July 2, 2013 —
I’m no hoarder, but I’m not keen on throwing things away either. As a result, I am completely on board with recycling, reusing and (my new personal favorite) repurposing. Wiktionary.org defines repurpose as “to reuse for a different purpose on a long-term basis,” which includes altering the original, e.g. “the church was repurposed as a nightclub by removing the pews.” Repurposing is big here in the Upper Delaware River Valley and I often stop to admire the clever projects that my friends and neighbors have produced. Whether it’s candlesticks from old wine bottles, benches refashioned from wooden pallets, or fridge magnets out of old keyboards, endless ideas surface daily and the scope of some projects are inspiring.
While making plans to attend a reading of Harold Pinter’s “A Slight Ache” in Liberty, NY, I checked in with Liberty Free Theatre’s artistic director and founder Paul Austin.
Knowing that the company is on the move and presenting shows in a variety of locations, I wanted to be sure where I was headed. “Tonight’s reading is the second in a series of events presented in collaboration with the Liberty Museum and Arts Center (www.libertymuseum.com ) Paul told me, “while awaiting completion of the new theatre space, anticipated to be ready sometime next spring.” Recalling my theatre history classes from college, I was unsure if my interest was leaning more toward Pinter or the new space that Austin and Co. are readying, but as it turned out, both were pretty interesting. As for the reading, “A Slight Ache” was written for radio presentation in 1958 and has been described as a “tragicomic” play that “concerns a married couple’s dreams and desires, focusing mostly on the husband’s fears of the unknown, of growing old, and of the ‘Other’ as a threat to his self-identity.” (www.wikipedia.com ). Austin and Karen Young are consummate performers, and although I was often tempted to close my eyes and absorb the words (as originally intended) it was impossible to take my eyes off of Young, who is riveting. Her impressive resume (“Torch Song Trilogy,” “The Sopranos”) makes sense, given her nuanced, layered and incredibly charming performance in Pinter’s confusing, wordy and unpredictable ode to manners and marriage. Austin was (as always) equally up to the challenge and if anyone can make Pinter accessible, it’s these two.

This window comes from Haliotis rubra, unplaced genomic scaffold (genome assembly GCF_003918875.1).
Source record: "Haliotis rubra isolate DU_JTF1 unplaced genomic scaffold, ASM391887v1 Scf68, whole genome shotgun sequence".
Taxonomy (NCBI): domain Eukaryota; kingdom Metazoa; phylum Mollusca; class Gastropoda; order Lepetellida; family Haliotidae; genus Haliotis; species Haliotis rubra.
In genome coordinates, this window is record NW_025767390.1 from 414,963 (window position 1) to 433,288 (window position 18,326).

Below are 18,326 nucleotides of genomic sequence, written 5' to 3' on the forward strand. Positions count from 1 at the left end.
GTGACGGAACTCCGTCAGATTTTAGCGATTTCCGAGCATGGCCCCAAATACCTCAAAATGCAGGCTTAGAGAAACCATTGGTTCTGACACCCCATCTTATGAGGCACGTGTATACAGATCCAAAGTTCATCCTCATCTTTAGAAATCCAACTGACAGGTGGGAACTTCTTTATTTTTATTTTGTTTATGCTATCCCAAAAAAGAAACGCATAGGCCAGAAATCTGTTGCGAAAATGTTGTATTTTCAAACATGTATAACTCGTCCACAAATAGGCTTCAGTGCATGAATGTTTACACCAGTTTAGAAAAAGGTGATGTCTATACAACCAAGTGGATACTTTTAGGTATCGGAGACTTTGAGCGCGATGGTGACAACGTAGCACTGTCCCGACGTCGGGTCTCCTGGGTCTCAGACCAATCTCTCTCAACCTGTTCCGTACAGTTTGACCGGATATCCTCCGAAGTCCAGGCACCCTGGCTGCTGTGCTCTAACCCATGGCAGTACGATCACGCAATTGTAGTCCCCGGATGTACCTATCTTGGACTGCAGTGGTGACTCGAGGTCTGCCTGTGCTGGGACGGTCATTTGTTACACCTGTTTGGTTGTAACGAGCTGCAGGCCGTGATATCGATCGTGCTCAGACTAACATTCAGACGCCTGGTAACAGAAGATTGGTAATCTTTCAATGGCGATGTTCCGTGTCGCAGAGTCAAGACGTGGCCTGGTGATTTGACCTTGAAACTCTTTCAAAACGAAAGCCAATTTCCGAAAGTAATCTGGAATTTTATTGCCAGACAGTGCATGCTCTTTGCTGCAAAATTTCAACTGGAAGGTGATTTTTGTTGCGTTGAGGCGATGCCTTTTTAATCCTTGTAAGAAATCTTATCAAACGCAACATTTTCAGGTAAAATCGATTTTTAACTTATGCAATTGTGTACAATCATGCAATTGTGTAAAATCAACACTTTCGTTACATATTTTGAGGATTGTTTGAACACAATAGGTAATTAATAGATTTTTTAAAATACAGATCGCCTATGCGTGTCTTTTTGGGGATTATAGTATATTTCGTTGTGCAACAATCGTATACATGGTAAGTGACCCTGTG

As for the “new” theatre space, it’s actually something old. Once the site of Katz’s Bakery, which flourished in the late ‘60s and remained in business until 1989, the LFT (www.LibertyFreeTheatre.org ) has big plans to repurpose the somewhat decayed interior, and I was excited to be given a sneak peek. The space is cool, the project is underway, and the future, rising from the past, looks bright. To participate in making the dream a reality, visit the web site, or call 845/798-1527 to contribute.
Along the same vein, I had to remind myself that singing sisters Ann and Nancy Wilson (AKA Heart) have been topping the charts since rising to fame in the mid-1970s with a string of smash hits, selling more than 30 million albums worldwide. While their popularity has never really waned, the ladies have grown and evolved over the years and remain (according to Wikipedia) one of “the most commercially enduring hard rock bands in history.” Inducted into the Rock and Roll Hall of Fame earlier this year, Heart is currently on tour with Jason Bonham (son of the late, great drummer John Bonham) and the tribute to his dad—“The Led Zeppelin Experience,” which thousands attended last Saturday night on the grounds of Bethel Woods (www.bethelwoodscenter.org ). Led Zeppelin is widely considered one of the most successful and innovative rock bands in history, so the double bill made perfect sense. Hardly an “imitation,” I would call the “experience” the Mother of all cover bands, and with Bonham at the wheel, the band (and Heart) was amazing. Zeppelin is also in the Rock &Roll Hall of Fame, and the museum states that the band was “as influential in the 1970s as the Beatles were in the decade before them.”
The tour culminates with a 30-minute “special encore” performance with Heart and Bonham together paying tribute to more than 300 million records sold, and is a fitting tribute to the legendary drummer who climbed the “Stairway to Heaven” in 1980. Son John’s drum skills are pretty impressive as well, (the apple doesn’t fall far) and his heartfelt words rang true. “I don’t think my father had any idea of the legacy he was creating,” Bonham told the crowd, “and I want to thank you on behalf of my entire family, for supporting us and helping to pass the music of Led Zeppelin on, from generation to generation.” The Pavilion was rockin’ and my heart swelled a bit as I observed the audience leaping to their feet repeatedly. As is often the case at Bethel Woods, there was a “Whole Lotta Love” goin’ on.